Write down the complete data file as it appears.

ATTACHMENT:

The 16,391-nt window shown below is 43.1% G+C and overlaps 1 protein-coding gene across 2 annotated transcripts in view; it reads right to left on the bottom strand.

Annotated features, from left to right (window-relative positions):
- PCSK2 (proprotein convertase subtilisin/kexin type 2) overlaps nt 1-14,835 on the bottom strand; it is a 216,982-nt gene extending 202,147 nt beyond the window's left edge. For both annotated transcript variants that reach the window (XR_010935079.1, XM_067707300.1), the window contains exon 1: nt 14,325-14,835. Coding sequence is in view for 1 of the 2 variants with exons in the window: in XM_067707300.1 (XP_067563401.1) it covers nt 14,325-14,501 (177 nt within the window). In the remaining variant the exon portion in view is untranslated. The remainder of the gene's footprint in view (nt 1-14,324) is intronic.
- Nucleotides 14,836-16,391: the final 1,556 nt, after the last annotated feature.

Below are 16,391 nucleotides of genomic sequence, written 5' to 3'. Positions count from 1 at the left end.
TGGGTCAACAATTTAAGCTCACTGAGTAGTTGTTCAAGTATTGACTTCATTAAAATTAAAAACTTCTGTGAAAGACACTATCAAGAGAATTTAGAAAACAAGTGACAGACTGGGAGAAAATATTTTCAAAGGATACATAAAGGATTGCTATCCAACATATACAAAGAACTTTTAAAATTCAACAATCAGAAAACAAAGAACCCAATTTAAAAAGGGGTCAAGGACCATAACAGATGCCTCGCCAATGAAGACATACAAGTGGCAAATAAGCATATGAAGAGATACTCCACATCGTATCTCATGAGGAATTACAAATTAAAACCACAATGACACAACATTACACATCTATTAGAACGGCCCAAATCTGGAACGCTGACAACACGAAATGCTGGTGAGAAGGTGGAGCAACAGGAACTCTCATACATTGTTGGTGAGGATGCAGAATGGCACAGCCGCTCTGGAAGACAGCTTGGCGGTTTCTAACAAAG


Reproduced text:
The 16,391-nt window shown below is 43.1% G+C and overlaps 1 protein-coding gene across 2 annotated transcripts in view; it reads right to left on the bottom strand.

Annotated features, from left to right (window-relative positions):
- PCSK2 (proprotein convertase subtilisin/kexin type 2) overlaps nt 1-14,835 on the bottom strand; it is a 216,982-nt gene extending 202,147 nt beyond the window's left edge. For both annotated transcript variants that reach the window (XR_010935079.1, XM_067707300.1), the window contains exon 1: nt 14,325-14,835. Coding sequence is in view for 1 of the 2 variants with exons in the window: in XM_067707300.1 (XP_067563401.1) it covers nt 14,325-14,501 (177 nt within the window). In the remaining variant the exon portion in view is untranslated. The remainder of the gene's footprint in view (nt 1-14,324) is intronic.
- Nucleotides 14,836-16,391: the final 1,556 nt, after the last annotated feature.

Below are 16,391 nucleotides of genomic sequence, written 5' to 3'. Positions count from 1 at the left end.
TGGGTCAACAATTTAAGCTCACTGAGTAGTTGTTCAAGTATTGACTTCATTAAAATTAAAAACTTCTGTGAAAGACACTATCAAGAGAATTTAGAAAACAAGTGACAGACTGGGAGAAAATATTTTCAAAGGATACATAAAGGATTGCTATCCAACATATACAAAGAACTTTTAAAATTCAACAATCAGAAAACAAAGAACCCAATTTAAAAAGGGGTCAAGGACCATAACAGATGCCTCGCCAATGAAGACATACAAGTGGCAAATAAGCATATGAAGAGATACTCCACATCGTATCTCATGAGGAATTACAAATTAAAACCACAATGACACAACATTACACATCTATTAGAACGGCCCAAATCTGGAACGCTGACAACACGAAATGCTGGTGAGAAGGTGGAGCAACAGGAACTCTCATACATTGTTGGTGAGGATGCAGAATGGCACAGCCGCTCTGGAAGACAGCTTGGCGGTTTCTAACAAAG